Three Faiths, One God: The Formative Faith and Practice of Judaism, Christianity, and Islam

Three Faiths, One God: The Formative Faith and Practice of Judaism, Christianity, and Islam

Three Faiths, One God: The Formative Faith and Practice of Judaism, Christianity, and Islam

Three Faiths, One God: The Formative Faith and Practice of Judaism, Christianity, and Islam

Synopsis

In systematic descriptions, three of today's leading scholars detail the classical theologies of Judaism, Christianity, and Islam, and the authoritative texts of those theologies. They compare and contrast the three faiths, each of which has a set of doctrines, practices, and beliefs that addresses common issues.

Excerpt

The three monotheist religious traditions, Judaism, Christianity, and Islam, are here systematically described, side by side. Our concern is how, in the early, or classical sources of each of the three the belief in one unique God, who made heaven and earth and who made himself known to his Creation, works itself out in the three different ways set forth here. We lay stress upon Judaism, Christianity, and Islam not as competing philosophies but as three autonomous religious traditions, each with its own way of telling its unique story, yet all of them addressing a common set of five issues: (1) what we know about God and how we know it; (2) what it means to form God's people; (3) what living the holy way of life requires; (4) how to deal with outsiders to the faith; and (5) what the goal of human history, namely the resurrection and last judgment, is.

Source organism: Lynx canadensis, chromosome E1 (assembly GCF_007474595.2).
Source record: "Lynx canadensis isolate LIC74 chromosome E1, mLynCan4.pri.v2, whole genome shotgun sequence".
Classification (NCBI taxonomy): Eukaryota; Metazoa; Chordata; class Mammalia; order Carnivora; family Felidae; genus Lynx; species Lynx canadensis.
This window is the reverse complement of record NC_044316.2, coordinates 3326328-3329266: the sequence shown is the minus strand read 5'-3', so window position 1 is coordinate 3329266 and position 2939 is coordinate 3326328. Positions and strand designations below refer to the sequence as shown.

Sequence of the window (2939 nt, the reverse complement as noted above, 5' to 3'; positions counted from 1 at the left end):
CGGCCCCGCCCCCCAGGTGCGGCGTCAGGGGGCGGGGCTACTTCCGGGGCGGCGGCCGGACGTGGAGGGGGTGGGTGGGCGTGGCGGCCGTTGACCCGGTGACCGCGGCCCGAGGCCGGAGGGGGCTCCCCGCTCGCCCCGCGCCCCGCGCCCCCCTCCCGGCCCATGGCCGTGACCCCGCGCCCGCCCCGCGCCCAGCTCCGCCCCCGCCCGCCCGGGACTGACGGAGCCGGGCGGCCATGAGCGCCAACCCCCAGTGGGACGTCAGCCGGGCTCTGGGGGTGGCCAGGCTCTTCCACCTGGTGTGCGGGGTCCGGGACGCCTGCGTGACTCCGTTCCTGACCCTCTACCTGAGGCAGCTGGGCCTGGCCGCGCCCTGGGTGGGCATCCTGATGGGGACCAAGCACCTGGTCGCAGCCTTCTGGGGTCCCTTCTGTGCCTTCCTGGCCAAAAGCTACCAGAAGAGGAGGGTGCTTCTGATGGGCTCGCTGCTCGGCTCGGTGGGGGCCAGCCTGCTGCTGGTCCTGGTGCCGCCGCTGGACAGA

That is not to allege that the three traditions share a common structure, only that they intersect at some important points of fundamental concern. Here we spell out the five we perceive to be the most important. This is therefore a work of description. Involved, first of all, are the particularities of the three religions: how each one of them, with its own unique foci and emphases, doctrines, practice, and beliefs, respectively, forms a coherent social system of thought and practice. But readers will observe points of commonality and note similar circles of conviction. The conclusion may be simply put. Although comparable in basic categories, in details each stands on its own. God lives in the details, but it is one and the same God. This we show when the three are set forth in a single, common context. In this way we put the relevant information at peoples' fingertips. The upshot is, while at important points the three religions address the same topic and in some ways overlap, they differ sufficiently so that they cannot claim to be saying the same things, and only to be doing so each in its own idiom. The differences are more than

In the citations that follow, each of the authors translated the original Jewish
(Neusner), Islamic (Graham), or Christian (Chilton) sources, unless otherwise noted.

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